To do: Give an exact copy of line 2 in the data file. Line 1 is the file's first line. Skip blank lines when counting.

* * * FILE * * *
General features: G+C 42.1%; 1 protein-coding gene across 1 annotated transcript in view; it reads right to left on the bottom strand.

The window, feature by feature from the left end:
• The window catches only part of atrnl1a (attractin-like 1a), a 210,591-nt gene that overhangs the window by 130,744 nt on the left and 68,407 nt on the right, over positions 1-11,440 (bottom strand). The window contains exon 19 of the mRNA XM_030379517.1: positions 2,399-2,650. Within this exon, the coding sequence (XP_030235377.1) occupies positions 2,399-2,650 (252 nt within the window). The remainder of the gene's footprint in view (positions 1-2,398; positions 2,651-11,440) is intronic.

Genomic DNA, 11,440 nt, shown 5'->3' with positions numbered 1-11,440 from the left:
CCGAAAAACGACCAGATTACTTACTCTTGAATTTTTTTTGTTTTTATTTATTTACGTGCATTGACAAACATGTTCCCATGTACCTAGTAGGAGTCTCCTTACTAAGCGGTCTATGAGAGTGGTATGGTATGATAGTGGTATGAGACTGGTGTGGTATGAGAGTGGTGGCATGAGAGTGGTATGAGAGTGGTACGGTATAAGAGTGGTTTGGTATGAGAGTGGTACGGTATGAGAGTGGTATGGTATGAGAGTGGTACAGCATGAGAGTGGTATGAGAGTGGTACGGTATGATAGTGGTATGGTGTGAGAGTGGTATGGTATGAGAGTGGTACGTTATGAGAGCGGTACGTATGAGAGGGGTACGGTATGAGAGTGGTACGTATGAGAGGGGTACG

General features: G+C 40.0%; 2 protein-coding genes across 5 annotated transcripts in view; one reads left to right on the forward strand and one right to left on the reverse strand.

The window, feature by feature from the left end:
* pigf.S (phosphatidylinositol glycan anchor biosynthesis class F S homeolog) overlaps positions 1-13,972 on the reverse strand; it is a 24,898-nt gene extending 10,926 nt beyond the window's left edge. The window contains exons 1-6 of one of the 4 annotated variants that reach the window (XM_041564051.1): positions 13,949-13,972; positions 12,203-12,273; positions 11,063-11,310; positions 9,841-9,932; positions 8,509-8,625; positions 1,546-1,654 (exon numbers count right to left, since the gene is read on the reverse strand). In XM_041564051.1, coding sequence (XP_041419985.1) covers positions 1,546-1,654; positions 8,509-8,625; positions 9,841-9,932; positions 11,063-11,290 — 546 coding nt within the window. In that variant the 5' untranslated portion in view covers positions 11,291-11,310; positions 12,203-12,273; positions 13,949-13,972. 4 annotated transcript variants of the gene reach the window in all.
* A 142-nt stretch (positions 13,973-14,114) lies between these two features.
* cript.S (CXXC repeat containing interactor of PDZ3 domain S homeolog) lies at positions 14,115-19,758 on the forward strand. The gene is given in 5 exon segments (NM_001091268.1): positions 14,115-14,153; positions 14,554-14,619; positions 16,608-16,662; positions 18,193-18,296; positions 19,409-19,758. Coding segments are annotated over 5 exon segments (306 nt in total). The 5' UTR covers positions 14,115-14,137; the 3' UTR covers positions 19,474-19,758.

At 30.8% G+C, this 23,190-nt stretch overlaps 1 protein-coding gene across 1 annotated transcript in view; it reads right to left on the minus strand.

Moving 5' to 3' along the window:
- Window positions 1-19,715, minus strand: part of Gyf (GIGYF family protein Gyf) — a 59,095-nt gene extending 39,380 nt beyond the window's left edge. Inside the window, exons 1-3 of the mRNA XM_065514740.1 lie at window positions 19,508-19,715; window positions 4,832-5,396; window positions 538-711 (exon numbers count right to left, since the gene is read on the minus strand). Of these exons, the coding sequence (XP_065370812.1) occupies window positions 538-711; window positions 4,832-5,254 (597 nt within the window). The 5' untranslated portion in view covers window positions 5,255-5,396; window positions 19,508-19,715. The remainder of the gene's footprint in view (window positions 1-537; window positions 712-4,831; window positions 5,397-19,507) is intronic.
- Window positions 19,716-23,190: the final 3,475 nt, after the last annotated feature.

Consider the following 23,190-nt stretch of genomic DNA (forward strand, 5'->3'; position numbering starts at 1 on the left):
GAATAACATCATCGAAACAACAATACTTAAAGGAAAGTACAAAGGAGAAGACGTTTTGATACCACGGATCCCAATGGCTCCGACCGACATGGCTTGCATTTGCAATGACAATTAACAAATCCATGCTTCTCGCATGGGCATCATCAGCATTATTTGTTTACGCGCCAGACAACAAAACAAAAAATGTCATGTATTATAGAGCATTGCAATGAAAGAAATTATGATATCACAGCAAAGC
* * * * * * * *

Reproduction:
The window, feature by feature from the left end: